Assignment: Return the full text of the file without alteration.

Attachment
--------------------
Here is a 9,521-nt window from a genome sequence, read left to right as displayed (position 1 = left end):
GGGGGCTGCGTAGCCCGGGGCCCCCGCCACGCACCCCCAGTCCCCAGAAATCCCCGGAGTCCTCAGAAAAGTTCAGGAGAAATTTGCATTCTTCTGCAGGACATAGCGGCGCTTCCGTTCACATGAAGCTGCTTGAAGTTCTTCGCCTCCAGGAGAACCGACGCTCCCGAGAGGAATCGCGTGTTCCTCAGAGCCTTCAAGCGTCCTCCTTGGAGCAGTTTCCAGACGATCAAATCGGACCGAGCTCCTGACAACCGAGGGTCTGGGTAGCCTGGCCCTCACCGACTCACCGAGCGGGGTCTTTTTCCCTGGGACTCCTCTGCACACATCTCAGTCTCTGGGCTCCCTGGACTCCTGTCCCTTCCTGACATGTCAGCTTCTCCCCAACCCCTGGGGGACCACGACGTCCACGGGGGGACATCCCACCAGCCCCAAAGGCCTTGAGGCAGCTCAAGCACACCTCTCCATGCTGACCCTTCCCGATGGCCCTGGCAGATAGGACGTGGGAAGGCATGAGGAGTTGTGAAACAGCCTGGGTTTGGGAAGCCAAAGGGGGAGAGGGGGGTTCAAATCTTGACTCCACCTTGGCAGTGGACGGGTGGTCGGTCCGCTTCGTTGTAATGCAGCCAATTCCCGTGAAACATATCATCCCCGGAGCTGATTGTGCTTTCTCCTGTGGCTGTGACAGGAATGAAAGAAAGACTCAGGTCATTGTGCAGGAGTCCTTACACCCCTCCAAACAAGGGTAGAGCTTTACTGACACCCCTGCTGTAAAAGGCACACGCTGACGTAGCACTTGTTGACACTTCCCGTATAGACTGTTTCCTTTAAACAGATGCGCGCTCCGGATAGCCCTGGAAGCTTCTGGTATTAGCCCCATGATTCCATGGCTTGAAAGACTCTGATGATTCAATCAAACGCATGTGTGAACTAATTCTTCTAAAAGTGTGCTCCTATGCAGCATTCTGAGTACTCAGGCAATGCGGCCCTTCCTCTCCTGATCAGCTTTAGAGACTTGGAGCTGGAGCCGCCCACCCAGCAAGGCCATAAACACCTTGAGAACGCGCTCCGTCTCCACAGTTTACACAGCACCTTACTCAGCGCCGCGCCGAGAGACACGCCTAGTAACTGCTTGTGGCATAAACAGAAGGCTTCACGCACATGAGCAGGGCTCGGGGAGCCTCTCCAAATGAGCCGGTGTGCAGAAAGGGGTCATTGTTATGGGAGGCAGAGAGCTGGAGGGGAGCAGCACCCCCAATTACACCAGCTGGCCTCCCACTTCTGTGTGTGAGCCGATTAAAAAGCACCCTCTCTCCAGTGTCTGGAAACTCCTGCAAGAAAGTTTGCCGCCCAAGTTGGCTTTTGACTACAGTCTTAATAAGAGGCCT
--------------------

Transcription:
Here is a 9,521-nt window from a genome sequence, read left to right as displayed (position 1 = left end):
GGGGGCTGCGTAGCCCGGGGCCCCCGCCACGCACCCCCAGTCCCCAGAAATCCCCGGAGTCCTCAGAAAAGTTCAGGAGAAATTTGCATTCTTCTGCAGGACATAGCGGCGCTTCCGTTCACATGAAGCTGCTTGAAGTTCTTCGCCTCCAGGAGAACCGACGCTCCCGAGAGGAATCGCGTGTTCCTCAGAGCCTTCAAGCGTCCTCCTTGGAGCAGTTTCCAGACGATCAAATCGGACCGAGCTCCTGACAACCGAGGGTCTGGGTAGCCTGGCCCTCACCGACTCACCGAGCGGGGTCTTTTTCCCTGGGACTCCTCTGCACACATCTCAGTCTCTGGGCTCCCTGGACTCCTGTCCCTTCCTGACATGTCAGCTTCTCCCCAACCCCTGGGGGACCACGACGTCCACGGGGGGACATCCCACCAGCCCCAAAGGCCTTGAGGCAGCTCAAGCACACCTCTCCATGCTGACCCTTCCCGATGGCCCTGGCAGATAGGACGTGGGAAGGCATGAGGAGTTGTGAAACAGCCTGGGTTTGGGAAGCCAAAGGGGGAGAGGGGGGTTCAAATCTTGACTCCACCTTGGCAGTGGACGGGTGGTCGGTCCGCTTCGTTGTAATGCAGCCAATTCCCGTGAAACATATCATCCCCGGAGCTGATTGTGCTTTCTCCTGTGGCTGTGACAGGAATGAAAGAAAGACTCAGGTCATTGTGCAGGAGTCCTTACACCCCTCCAAACAAGGGTAGAGCTTTACTGACACCCCTGCTGTAAAAGGCACACGCTGACGTAGCACTTGTTGACACTTCCCGTATAGACTGTTTCCTTTAAACAGATGCGCGCTCCGGATAGCCCTGGAAGCTTCTGGTATTAGCCCCATGATTCCATGGCTTGAAAGACTCTGATGATTCAATCAAACGCATGTGTGAACTAATTCTTCTAAAAGTGTGCTCCTATGCAGCATTCTGAGTACTCAGGCAATGCGGCCCTTCCTCTCCTGATCAGCTTTAGAGACTTGGAGCTGGAGCCGCCCACCCAGCAAGGCCATAAACACCTTGAGAACGCGCTCCGTCTCCACAGTTTACACAGCACCTTACTCAGCGCCGCGCCGAGAGACACGCCTAGTAACTGCTTGTGGCATAAACAGAAGGCTTCACGCACATGAGCAGGGCTCGGGGAGCCTCTCCAAATGAGCCGGTGTGCAGAAAGGGGTCATTGTTATGGGAGGCAGAGAGCTGGAGGGGAGCAGCACCCCCAATTACACCAGCTGGCCTCCCACTTCTGTGTGTGAGCCGATTAAAAAGCACCCTCTCTCCAGTGTCTGGAAACTCCTGCAAGAAAGTTTGCCGCCCAAGTTGGCTTTTGACTACAGTCTTAATAAGAGGCCT